After something of a dry spell, during which I was able to drive my truck out of the yard without sliding about, there’s been a lot of rain lately. My truck is back to sliding, but that’s a minor issue compared with what happens to all that rainfall.
What happens is that the rain hits the land and runs downhill. It channels into dry gullies. If the rain is heavy enough, flash floods occur and wash all before them – dirt, rocks, trees. But any kind of heavy or prolonged rain will wash earth and debris down the gullies. All those gullies lead to the ocean, channeled under roads by culverts (bottom photo).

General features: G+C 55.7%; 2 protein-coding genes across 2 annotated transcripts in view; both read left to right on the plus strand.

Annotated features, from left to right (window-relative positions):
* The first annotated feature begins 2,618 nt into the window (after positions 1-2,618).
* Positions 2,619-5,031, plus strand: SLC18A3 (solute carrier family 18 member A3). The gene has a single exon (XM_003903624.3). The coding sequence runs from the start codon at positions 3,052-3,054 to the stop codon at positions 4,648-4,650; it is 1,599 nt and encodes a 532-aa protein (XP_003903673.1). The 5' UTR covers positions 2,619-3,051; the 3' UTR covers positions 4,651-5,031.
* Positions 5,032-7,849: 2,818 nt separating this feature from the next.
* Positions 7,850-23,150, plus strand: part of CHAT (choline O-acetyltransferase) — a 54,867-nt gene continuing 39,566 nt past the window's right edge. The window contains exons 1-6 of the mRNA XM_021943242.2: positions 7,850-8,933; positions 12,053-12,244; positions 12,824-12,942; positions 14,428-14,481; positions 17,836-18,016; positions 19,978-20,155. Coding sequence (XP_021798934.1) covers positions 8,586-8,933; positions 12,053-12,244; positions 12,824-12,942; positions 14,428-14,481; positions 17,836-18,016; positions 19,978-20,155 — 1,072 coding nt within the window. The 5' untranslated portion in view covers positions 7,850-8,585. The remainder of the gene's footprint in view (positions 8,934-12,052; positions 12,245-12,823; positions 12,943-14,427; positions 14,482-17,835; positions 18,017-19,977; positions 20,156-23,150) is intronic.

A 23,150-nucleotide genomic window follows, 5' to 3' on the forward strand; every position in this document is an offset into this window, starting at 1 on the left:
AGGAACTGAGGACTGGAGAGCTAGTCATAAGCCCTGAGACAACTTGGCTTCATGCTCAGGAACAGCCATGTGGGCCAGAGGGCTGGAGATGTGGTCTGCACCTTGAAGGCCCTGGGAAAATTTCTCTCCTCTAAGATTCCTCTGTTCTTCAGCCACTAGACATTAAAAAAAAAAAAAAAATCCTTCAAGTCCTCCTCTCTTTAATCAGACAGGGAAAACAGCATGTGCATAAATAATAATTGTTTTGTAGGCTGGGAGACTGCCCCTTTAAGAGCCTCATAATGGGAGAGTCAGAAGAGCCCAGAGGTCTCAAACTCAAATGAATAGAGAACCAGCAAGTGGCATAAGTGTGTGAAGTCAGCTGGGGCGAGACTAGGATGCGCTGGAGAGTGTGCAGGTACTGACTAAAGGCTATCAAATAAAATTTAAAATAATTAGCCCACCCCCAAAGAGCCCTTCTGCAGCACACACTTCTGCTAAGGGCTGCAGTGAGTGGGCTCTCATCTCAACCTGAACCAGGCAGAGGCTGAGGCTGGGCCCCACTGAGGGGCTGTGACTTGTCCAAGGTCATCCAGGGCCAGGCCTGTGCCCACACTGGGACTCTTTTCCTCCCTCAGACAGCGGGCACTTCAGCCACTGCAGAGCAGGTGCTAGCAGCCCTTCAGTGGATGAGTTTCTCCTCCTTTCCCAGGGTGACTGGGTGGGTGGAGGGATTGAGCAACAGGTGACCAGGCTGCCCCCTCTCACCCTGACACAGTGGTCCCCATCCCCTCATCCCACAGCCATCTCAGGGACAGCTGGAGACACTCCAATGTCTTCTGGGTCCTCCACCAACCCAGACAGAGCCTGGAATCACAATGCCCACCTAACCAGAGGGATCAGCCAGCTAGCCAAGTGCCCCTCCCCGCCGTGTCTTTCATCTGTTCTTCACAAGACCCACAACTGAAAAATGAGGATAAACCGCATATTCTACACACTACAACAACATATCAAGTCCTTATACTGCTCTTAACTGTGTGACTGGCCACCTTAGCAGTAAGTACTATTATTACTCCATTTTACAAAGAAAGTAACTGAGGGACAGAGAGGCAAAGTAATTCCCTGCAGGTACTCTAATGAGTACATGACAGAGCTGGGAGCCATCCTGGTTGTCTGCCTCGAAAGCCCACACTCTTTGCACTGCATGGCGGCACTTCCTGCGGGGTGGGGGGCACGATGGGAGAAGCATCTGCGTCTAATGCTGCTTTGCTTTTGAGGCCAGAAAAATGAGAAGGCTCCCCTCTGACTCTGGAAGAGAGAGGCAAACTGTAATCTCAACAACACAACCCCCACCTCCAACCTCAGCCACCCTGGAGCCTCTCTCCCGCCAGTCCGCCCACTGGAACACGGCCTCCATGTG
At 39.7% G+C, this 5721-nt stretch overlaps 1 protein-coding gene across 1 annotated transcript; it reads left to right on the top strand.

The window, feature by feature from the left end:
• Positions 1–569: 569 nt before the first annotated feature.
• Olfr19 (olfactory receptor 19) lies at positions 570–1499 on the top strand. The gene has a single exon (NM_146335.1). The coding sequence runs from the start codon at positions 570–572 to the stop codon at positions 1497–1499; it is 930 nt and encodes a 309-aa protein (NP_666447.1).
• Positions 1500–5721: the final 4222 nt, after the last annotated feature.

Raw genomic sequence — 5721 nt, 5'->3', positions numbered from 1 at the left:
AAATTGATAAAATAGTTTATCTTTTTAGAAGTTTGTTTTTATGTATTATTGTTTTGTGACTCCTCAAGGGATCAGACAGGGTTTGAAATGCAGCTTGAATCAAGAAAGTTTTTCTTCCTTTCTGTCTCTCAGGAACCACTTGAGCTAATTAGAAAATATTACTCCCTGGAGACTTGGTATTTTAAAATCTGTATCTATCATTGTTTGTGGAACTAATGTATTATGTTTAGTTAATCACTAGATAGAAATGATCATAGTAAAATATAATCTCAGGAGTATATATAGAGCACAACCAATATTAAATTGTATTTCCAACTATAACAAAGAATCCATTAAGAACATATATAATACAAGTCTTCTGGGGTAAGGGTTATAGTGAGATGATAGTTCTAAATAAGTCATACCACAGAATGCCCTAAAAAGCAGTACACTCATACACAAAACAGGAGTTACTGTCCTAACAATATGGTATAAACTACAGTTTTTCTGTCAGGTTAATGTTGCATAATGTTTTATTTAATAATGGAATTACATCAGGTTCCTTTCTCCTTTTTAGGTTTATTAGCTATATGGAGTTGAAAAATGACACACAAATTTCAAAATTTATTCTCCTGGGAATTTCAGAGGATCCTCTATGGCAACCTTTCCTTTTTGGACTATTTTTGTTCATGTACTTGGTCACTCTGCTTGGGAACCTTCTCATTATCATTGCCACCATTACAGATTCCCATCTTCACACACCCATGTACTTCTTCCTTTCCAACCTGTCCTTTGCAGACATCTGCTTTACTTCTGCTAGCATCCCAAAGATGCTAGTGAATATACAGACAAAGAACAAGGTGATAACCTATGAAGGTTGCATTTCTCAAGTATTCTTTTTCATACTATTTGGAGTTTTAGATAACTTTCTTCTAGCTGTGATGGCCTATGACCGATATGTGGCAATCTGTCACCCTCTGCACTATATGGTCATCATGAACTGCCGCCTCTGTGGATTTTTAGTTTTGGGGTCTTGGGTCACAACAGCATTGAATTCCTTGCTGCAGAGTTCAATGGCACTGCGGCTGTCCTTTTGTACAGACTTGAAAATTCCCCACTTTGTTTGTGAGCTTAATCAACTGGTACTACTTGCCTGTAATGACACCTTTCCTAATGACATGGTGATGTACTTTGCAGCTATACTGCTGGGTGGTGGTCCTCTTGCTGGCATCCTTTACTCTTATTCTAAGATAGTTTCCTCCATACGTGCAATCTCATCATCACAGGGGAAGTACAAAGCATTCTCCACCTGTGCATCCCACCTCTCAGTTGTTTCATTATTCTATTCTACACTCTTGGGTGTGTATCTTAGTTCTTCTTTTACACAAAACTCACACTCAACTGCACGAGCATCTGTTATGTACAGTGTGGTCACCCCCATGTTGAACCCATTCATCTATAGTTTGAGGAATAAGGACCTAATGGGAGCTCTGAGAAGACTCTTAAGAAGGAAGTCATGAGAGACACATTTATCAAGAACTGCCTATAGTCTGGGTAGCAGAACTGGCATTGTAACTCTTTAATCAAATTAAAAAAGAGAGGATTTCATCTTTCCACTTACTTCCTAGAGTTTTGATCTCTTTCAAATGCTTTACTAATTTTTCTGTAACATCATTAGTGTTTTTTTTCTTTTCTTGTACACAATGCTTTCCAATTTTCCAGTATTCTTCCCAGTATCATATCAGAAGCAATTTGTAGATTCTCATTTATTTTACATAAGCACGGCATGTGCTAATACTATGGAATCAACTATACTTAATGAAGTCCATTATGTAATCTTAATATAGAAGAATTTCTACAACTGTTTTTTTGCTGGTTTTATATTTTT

When the runoff reaches the ocean, it forms a distinct area of dirty brown water in the blue Pacific Ocean (top photo). The contrast is striking and easily visible from miles away. Over time, the brown and blue water will begin to mix until the delineation is gone, but part of that process is the dirt from the brown water settling to the ocean floor.
This kind of runoff is one of many threats to coral reefs around the Big Island. It’s not just dirt in the runoff, but also pesticides and other chemicals that can be washed down into the reefs, damaging the coral. There are hundreds of gullies and only a few places have erosion prevention measures to help mitigate this pollution.
So while Hawaii may be considered paradise, it has its share of challenges. And the problems associated with runoff and pollution are more visible and obvious than most.
Posted in response to this week’s Friendly Friday challenge on the theme of ‘Contrasts.’ See more responses here.